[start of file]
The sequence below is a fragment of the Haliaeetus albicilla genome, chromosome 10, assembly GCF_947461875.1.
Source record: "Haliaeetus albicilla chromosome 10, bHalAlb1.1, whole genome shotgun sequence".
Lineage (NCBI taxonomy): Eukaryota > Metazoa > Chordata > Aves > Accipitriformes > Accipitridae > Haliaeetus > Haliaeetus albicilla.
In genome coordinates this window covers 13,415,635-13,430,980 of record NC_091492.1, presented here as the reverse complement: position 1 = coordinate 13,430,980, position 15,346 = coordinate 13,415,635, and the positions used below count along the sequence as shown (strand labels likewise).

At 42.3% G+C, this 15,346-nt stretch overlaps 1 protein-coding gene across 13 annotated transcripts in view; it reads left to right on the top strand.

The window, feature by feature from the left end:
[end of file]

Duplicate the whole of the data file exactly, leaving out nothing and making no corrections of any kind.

The sequence below is a fragment of the Haliaeetus albicilla genome, chromosome 10, assembly GCF_947461875.1.
Source record: "Haliaeetus albicilla chromosome 10, bHalAlb1.1, whole genome shotgun sequence".
Lineage (NCBI taxonomy): Eukaryota > Metazoa > Chordata > Aves > Accipitriformes > Accipitridae > Haliaeetus > Haliaeetus albicilla.
In genome coordinates this window covers 13,415,635-13,430,980 of record NC_091492.1, presented here as the reverse complement: position 1 = coordinate 13,430,980, position 15,346 = coordinate 13,415,635, and the positions used below count along the sequence as shown (strand labels likewise).

At 42.3% G+C, this 15,346-nt stretch overlaps 1 protein-coding gene across 13 annotated transcripts in view; it reads left to right on the top strand.

The window, feature by feature from the left end: